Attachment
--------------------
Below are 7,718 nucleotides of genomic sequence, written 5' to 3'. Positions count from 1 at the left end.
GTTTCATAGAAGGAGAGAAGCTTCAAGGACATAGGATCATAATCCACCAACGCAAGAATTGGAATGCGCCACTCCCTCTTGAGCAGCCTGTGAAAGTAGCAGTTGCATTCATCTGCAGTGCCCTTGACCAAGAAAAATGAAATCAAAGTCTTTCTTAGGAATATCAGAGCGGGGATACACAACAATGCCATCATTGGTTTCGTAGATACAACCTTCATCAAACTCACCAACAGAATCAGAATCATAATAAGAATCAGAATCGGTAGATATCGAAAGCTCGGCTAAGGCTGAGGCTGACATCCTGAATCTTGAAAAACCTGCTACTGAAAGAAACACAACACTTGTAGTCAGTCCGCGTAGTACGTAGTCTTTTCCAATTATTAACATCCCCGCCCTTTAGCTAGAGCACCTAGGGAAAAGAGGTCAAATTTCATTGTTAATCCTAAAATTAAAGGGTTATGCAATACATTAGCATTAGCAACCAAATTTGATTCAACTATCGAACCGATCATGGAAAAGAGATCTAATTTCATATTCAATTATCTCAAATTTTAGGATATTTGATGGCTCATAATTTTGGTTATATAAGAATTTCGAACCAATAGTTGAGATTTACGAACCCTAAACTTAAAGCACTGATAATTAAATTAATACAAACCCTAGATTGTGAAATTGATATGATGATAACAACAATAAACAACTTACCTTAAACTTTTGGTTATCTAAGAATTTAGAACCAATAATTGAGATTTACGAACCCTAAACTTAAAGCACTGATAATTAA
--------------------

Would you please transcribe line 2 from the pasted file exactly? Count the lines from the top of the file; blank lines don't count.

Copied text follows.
GTTTCATAGAAGGAGAGAAGCTTCAAGGACATAGGATCATAATCCACCAACGCAAGAATTGGAATGCGCCACTCCCTCTTGAGCAGCCTGTGAAAGTAGCAGTTGCATTCATCTGCAGTGCCCTTGACCAAGAAAAATGAAATCAAAGTCTTTCTTAGGAATATCAGAGCGGGGATACACAACAATGCCATCATTGGTTTCGTAGATACAACCTTCATCAAACTCACCAACAGAATCAGAATCATAATAAGAATCAGAATCGGTAGATATCGAAAGCTCGGCTAAGGCTGAGGCTGACATCCTGAATCTTGAAAAACCTGCTACTGAAAGAAACACAACACTTGTAGTCAGTCCGCGTAGTACGTAGTCTTTTCCAATTATTAACATCCCCGCCCTTTAGCTAGAGCACCTAGGGAAAAGAGGTCAAATTTCATTGTTAATCCTAAAATTAAAGGGTTATGCAATACATTAGCATTAGCAACCAAATTTGATTCAACTATCGAACCGATCATGGAAAAGAGATCTAATTTCATATTCAATTATCTCAAATTTTAGGATATTTGATGGCTCATAATTTTGGTTATATAAGAATTTCGAACCAATAGTTGAGATTTACGAACCCTAAACTTAAAGCACTGATAATTAAATTAATACAAACCCTAGATTGTGAAATTGATATGATGATAACAACAATAAACAACTTACCTTAAACTTTTGGTTATCTAAGAATTTAGAACCAATAATTGAGATTTACGAACCCTAAACTTAAAGCACTGATAATTAA